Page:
“Seriously?” I felt like asking. “This would never happen in the states—especially not at 9 a.m. on a weekday.”
But I bit my tongue and thanked her in Korean.
On my way out, I took a picture of what they did have to offer: kimchi croquettes and glutinous rice donuts.
Soft rock band Chicago once sang, “You bring meaning to my life, you’re my inspiration…” Sure, they were probably talking about some busty brunette; but hey, everyone’s different. The love of my life just so happens to be a pig.
I had been fantasizing about this particular pig since my co-teacher found out I was going to Jeju Island—the Hawaii of Korea—for my summer break. In true Korean fashion, she had stopped by the tourist office and picked up pamphlets, maps, and books to help me enjoy my stay.
I began flipping through the pages later that night, planning the trip: waterfalls, lava tubes, beaches, hiking. When suddenly, my eyes fell on a section marked, “A Taste of Jeju: Truly Authentic and Truly Appetizing.” Colorful, glossy pages full of raw seafood delicately placed next to artfully carved vegetables. A variation of fish stews and porridges. Buckwheat pancakes and local pheasant shabu shabu. And something called Heukdoeji—grilled slices of black pork.
“Indigenous Jeju black pork has long been one of the essential elements of energy and nutrition for the people of Jeju. Jeju grass-fed pork is renowned for its finely textured, light-colored meat and its abundance of high quality fatty acids. Don’t miss the opportunity to try the delectable grilled black pork.”
There was no way I was missing it.
Day one on Jeju Island, and all I could do was talk about pork. “We’ll check in to our hotel, put
down our luggage, maybe check out those waterfalls, then have that black pig dinner,” I told my traveling companion, Chris.
“You are a woman obsessed,” said Chris. “Do you know which restaurant you want to go to?”
“No, but I will,” I responded.
A few hours later, after viewing the beautiful foliage and meeting some new friends over beers, it was time to find the restaurant. “I’ll let my nose lead the way,” I said.
But as soon as we started walking, a team of soccer players with red faces and full bellies stumbled around the corner. They reeked of pig.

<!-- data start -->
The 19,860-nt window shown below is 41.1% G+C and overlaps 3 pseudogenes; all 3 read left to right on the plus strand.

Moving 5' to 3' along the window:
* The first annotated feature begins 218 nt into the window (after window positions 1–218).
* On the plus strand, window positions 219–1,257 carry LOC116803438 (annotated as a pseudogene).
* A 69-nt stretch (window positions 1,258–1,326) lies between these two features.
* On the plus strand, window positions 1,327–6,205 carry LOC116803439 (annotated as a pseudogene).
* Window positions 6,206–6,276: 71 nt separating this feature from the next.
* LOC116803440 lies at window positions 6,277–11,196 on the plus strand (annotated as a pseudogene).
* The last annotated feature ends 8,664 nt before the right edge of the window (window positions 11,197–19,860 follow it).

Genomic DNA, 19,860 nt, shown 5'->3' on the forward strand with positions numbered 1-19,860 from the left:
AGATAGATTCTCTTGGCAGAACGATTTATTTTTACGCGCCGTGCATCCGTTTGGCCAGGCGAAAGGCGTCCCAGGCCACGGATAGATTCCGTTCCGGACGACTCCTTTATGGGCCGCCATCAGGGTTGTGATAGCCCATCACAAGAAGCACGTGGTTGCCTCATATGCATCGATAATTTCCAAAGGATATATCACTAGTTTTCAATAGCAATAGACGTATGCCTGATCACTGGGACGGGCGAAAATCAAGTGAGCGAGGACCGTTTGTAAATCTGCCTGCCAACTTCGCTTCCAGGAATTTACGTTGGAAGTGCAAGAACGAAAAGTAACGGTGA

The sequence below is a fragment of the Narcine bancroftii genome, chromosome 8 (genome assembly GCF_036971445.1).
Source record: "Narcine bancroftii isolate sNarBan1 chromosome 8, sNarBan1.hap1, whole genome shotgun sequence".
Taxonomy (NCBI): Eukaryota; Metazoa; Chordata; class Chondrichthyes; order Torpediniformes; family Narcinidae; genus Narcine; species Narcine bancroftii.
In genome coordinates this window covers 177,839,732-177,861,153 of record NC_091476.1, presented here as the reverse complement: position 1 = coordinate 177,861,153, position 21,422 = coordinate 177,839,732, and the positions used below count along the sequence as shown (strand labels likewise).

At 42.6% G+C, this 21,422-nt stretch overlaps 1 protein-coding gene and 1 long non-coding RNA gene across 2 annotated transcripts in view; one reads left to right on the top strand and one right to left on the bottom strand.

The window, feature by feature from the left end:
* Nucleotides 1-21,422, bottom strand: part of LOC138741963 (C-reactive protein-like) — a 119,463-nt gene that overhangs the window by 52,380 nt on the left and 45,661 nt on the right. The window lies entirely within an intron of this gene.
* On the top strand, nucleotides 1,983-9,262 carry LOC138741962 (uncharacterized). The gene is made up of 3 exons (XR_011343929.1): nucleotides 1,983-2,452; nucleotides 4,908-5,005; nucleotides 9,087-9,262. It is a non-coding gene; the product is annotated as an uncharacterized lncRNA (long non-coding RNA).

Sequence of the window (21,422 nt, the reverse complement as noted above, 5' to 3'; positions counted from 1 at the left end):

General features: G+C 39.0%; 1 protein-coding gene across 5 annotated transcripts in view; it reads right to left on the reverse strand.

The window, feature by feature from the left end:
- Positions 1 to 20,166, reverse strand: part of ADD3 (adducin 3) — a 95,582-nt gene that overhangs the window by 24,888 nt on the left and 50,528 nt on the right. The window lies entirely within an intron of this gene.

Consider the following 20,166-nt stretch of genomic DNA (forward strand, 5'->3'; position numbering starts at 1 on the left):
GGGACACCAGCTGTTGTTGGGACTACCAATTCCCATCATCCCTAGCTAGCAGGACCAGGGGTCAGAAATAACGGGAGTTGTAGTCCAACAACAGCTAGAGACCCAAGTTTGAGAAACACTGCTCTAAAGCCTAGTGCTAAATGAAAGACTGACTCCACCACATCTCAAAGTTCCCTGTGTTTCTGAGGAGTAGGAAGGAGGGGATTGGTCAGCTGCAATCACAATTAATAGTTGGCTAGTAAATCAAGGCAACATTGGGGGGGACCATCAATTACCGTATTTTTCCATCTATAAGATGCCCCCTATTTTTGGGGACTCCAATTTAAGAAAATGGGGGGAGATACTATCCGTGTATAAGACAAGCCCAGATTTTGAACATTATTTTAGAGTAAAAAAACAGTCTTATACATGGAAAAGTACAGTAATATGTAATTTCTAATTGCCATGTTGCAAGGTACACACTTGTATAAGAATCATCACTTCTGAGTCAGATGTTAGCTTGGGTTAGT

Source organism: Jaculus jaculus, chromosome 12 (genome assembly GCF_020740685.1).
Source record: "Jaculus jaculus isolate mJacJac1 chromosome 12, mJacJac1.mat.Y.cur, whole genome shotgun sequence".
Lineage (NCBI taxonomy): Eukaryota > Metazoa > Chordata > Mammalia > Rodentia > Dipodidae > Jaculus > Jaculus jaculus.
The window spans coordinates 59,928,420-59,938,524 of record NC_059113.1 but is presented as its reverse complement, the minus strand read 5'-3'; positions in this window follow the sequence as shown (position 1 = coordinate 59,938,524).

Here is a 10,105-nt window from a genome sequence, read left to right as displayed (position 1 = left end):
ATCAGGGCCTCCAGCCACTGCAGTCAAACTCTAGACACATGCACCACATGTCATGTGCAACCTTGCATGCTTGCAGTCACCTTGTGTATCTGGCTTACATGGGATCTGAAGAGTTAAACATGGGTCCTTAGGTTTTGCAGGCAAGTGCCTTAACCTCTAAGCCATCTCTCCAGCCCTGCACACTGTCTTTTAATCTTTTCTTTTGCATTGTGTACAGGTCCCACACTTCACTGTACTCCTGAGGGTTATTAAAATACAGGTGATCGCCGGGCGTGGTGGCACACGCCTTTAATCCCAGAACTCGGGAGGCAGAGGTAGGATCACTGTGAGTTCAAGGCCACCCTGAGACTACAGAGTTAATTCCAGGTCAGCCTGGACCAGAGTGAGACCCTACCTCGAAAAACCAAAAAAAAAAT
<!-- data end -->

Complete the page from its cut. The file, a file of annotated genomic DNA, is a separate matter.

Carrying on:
“I think we found our place!” I exclaimed.
We walked inside what looked like an abandoned log cabin, finding hundreds of people crammed around grills on wooden floors. Soju (Korea’s version of vodka) was being passed around tables. The smell of succulent pork permeated the air. Some old woman scurried over to an empty grill and signaled for us to come over.
It was time.
Seasoned with sesame oil and sea salt, grilled to perfection, wrapped in lettuce and dipped in hot pepper sauce. My mouth watered and I began to feel light-headed. “This is the most perfect food I have ever eaten,” I said, almost in tears.
Everyone nodded their heads, unable to speak.
“Would it be completely absurd to order another plate of pork?” asked my friend Chris, while scraping the grill for remnants of charred meat.
Our new friends called the waitress over, and ordered another plate. “To the Jeju black pig!” they cheered, raising their shots of soju. “To the Jeju black pig!”
“I’m moving to Korea!” I blurted out.
Looks of shock and confusion filled my friends’ faces. Then came the questions.
“When are you leaving?”
“How long will you be gone?”
“What the hell are you going to do there?”
I took a deep breath. “Next month; Korea pays the most money of any foreign country; one year; I’ll be teaching children English.”
My friends bursted into laughter.
“Seriously, Jen?” said my friend Rita. “You’re going to teach children? Do you even like children?”
I ordered another martini. What the hell am I getting myself into?
Seven months later, I’m happy to report that I’m doing just fine. Turns out, I actually like children. (And they like me too!)
I take my camera to work so I can post class photos on facebook. Colorful construction paper cards hang on my walls. I’m constantly telling stories about the funny things my kids say and do.
“Jen, I feel like I don’t even know you anymore!” joked my friend April during a gchat conversation.
“Girl, I feel like I don’t even know myself!” I joked back.
Then she asked if my biological clock was ticking.
“Fuck no!” I typed in bold letters.
“Now there’s the Jen Stevens I know an love, LOL! So, any guys you wanna tell me about?”
In a painkiller-induced fog, watching yet another movie, my phone rang. Unknown number.
“Hello?” I answered.
“Yoboseyo?” a husky voice responded.
“Eh, yoboseyo. Do you speak English?” I asked.
“Uh, a little,” he answered. “This is police. Is this Jen-nee-pa?”
“Um, yoboseyo. It’s still me.”
“Yoboseyo, do you speak Korean?” It was still the same husky voice.
“No, not really,” I responded. “Give me your name and phone number and I’ll have my wan jang nim (school director) call you back.”